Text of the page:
An artist who created a sculpture of Liz Truss which went viral on the day it was announced she would become prime minister, has said that he intended his work to showcase her character.
Wilfrid Wood, 53, who lives in Hackney in London and was involved with the satirical TV show Spitting Image from the 1980s and 1990s, made a plasticine sculpture of Ms Truss, which took around a day to complete.
The sculpture had Twitter users in hysterics, with more than 11,000 likes and comments likening the art to infamous horror character Chucky.
Mr Wood told the PA news agency that the “political shenanigans” surrounding the Conservative leadership led to him creating the artwork, but that he actually made Ms Truss’s competitor Rishi Sunak first.
“I’d already done one on Rishi Sunak. I thought it was about time I gave Liz a go,” he said.
“I tried to draw her and it didn’t feel like it would come out very successfully, so a sculpture seemed like another avenue to take.”
He added that Ms Truss was harder to make as Mr Sunak “has got much bolder features”, which include big ears and a “sticking out nose”.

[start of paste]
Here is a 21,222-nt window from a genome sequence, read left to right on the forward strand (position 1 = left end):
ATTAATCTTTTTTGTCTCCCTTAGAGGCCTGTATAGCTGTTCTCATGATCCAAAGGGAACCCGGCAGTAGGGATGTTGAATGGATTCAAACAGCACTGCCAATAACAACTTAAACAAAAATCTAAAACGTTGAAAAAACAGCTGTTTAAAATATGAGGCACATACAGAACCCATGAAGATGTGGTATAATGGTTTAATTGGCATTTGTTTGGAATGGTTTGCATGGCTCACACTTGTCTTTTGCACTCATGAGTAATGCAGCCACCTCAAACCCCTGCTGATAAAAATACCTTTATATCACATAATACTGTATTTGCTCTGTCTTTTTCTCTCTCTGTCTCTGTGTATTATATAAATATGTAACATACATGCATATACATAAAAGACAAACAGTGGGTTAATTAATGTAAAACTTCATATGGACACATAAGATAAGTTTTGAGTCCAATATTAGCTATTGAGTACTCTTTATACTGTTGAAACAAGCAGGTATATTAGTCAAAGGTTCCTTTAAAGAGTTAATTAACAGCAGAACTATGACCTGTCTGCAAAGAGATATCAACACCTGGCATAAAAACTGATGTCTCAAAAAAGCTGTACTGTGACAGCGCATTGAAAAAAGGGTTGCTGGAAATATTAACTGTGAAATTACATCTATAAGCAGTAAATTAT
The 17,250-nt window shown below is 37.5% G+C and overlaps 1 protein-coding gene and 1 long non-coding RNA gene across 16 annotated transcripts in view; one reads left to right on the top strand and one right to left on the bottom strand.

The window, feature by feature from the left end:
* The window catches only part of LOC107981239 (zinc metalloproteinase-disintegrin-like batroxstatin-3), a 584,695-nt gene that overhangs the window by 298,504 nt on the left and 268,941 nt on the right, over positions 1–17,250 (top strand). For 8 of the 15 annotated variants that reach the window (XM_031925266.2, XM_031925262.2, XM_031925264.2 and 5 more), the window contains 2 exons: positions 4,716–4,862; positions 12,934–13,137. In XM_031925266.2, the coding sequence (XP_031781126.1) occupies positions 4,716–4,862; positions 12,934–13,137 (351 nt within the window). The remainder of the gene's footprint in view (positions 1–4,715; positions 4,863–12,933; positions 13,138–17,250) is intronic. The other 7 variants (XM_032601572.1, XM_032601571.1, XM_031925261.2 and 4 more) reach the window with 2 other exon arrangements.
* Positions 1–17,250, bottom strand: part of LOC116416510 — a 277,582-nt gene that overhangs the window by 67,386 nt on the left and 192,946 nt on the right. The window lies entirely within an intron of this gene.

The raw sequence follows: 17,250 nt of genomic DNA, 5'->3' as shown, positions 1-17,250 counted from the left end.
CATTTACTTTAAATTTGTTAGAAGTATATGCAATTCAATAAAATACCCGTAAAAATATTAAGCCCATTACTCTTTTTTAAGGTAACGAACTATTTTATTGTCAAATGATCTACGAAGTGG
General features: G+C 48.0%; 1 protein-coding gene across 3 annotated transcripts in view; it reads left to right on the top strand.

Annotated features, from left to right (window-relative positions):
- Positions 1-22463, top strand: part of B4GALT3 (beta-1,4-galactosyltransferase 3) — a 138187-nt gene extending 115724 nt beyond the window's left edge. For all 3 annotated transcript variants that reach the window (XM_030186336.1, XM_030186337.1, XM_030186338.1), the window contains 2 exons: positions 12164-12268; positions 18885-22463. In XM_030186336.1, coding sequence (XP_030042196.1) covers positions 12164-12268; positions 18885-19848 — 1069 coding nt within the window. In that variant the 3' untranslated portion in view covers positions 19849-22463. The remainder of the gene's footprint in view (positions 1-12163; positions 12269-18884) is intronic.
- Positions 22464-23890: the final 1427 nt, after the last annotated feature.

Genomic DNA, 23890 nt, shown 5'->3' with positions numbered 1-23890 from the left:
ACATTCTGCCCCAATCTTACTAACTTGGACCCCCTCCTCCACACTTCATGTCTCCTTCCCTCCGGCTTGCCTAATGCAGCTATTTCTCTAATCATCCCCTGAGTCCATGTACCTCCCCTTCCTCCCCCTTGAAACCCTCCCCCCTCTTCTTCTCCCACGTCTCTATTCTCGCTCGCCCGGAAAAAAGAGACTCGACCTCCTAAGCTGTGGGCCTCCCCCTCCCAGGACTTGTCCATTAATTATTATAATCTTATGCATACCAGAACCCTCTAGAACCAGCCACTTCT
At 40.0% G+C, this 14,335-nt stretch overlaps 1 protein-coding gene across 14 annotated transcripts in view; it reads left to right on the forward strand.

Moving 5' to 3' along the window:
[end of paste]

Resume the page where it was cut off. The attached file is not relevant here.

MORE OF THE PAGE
“Her forehead stands out, her cheekbones, her eyebrows are often very, very high on her forehead, which is quite big anyway and then she’s got quite a small mouth and quite a thick neck.
“What I do is make loads of drawings so I can get a sense of what they’re like and then it’s easier to sculpt, bearing those things in mind.”
Mr Wood said that the process involved “tiny moments of breakthroughs” and moments where you think, “I’m not sure this really got her vibe”.
“And at the end, you kind of slightly hope for the best, but it’s usually good to walk away from it for about an hour or so and then suddenly you think, the forehead’s got to be bigger or something like that,” he added.
“It’s always nice when people are amused by it,” he added.
Describing himself as being very “neutral about politics”, he said he intended the sculpture to showcase Ms Truss’s character.
Mr Wood started making sculptures in the mid-1990s and has gone on to depict famous figures including Sir Paul McCartney. He said the most common thing people link him with is Spitting Image, where he worked as a headbuilder making “eyeballs” and “blinks”.
“When I do things like this, it is harking back to my days in the 1990s working at Spitting Image,” he said.
“I always loved what the sculptors were doing, sculpting people like Margaret Thatcher, and I always longed to be a part of that so gradually I taught myself in a way how to do that sort of thing.”